How to identify a fraudulent CV in Teamio

Hana Kostovičová • 12. 4. 2023

Beware! We have encountered attackers attempting to deliver a message with an infected file through replies to an advertisement.

A computer virus and a blocked mailbox in the wrong hands? That’s a terrifying nightmare nowadays. What are we doing to keep you safe? And what can you do?

Attackers are becoming more resourceful and are trying to use job application forms to spread viruses. So it is possible to encounter them through Teamio.

What should you know?

1) First name, surname and e-mail hints

One of the first things you see in a new advertisement response is the candidate’s first and last names. Definitely take a look at your e-mails. Now the most important question – does it all make sense?

  • Beware of foreign names in positions where they are not expected.
  • Pay attention to names that are too neutral.
  • The e-mail address bfx3@xu.milo.xu certainly doesn’t sound credible.

2) Pay attention to the language

The wrong form of address, typos, text that obviously seems badly translated. All of these should act as warnings.

3) All attachments are checked with antivirus

Every attachment that flows to you via Teamio is checked by an antivirus. And if it’s not sure, you’ll get information about a blocked attachment. You can then ask the candidate to send an attachment in a different, more common format.

4) Beware of links (in e-mails and PDFs)

There are places that even antivirus can’t reach. For example, any link – either in a message or in a PDF of an attached CV – is technically impossible to check.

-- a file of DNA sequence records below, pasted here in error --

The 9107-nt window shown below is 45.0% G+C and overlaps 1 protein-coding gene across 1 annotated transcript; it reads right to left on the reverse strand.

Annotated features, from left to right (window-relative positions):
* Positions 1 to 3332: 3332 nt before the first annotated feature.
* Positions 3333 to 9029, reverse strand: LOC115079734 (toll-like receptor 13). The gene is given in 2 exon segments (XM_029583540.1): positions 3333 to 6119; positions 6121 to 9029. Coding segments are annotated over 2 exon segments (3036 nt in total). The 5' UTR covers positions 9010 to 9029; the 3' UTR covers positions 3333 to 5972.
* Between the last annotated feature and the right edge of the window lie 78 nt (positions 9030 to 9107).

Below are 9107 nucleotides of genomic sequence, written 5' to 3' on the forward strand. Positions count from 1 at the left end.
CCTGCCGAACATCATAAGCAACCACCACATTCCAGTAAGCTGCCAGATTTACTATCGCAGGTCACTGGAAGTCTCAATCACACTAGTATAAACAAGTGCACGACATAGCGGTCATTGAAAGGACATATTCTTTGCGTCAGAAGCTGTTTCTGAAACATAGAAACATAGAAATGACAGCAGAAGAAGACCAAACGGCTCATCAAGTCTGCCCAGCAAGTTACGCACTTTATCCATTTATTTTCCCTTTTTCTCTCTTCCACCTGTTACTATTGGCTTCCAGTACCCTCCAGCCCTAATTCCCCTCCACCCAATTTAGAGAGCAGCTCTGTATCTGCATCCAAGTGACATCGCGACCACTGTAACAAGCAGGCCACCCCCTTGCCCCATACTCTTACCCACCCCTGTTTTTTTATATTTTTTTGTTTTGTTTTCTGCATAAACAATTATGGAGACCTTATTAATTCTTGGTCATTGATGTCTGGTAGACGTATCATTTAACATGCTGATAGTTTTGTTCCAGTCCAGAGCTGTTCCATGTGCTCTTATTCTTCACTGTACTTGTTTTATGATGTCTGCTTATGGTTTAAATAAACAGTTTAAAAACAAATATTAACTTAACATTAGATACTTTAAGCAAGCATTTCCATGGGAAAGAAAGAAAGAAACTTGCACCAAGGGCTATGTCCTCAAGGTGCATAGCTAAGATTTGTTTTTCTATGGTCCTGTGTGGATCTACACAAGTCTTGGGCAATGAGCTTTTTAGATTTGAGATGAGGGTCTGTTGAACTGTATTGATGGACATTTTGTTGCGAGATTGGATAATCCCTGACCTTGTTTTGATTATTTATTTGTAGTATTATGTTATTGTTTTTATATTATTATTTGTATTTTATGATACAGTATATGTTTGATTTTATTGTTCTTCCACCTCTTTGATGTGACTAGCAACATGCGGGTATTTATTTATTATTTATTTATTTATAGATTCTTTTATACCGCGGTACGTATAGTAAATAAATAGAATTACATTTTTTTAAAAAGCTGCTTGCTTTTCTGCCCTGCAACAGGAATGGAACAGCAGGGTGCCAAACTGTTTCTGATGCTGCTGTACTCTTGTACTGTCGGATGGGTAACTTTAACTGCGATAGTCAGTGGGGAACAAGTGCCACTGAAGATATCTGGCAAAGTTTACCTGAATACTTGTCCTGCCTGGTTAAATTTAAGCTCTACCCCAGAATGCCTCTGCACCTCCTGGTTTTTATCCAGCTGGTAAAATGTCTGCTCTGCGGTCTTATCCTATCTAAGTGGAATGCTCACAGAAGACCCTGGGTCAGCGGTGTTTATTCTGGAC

So before you click on a link, check to see where it actually leads – first hover over the link. You should then be shown where it leads. If you start downloading a file after clicking, be careful (especially watch out for .exe attachments, see the sixth point below).

5) Check the page URL

If a link takes you to a site that requires you to provide any information (such as login), make sure you double-check the address. It may even appear similar to a trusted address, sometimes differing only in small details.

A lock on a web address in your browser indicates secure addresses, but even that is not a reliable guide. Just keep an eye out for links and go back to the site as usual.

6) Never ever open .exe files!

If someone sends you a file with an .exe attachment, it doesn’t bode well. Just delete it and thank your lucky stars.

7) Phone call as reliable verification

Any unusual request should be verified by a second means of communication. For example, if you receive an e-mail from a colleague to send them a forgotten password or money to your account, we recommend picking up the phone and verifying that they actually sent it. Better safe than sorry.

What if you’ve clicked where you shouldn’t have?

Any and all of the advice here is expensive. Immediately contact your IT department, which secures your computers and internal systems.

If you have no-one to contact, your best bet is to disconnect your computer from the Internet and try to prevent misuse of your accounts (for example, if you entered your banking password on a fraudulent site, call your bank immediately, etc.).

Finally, perhaps all that remains is to wish you never have to use the advice in this article.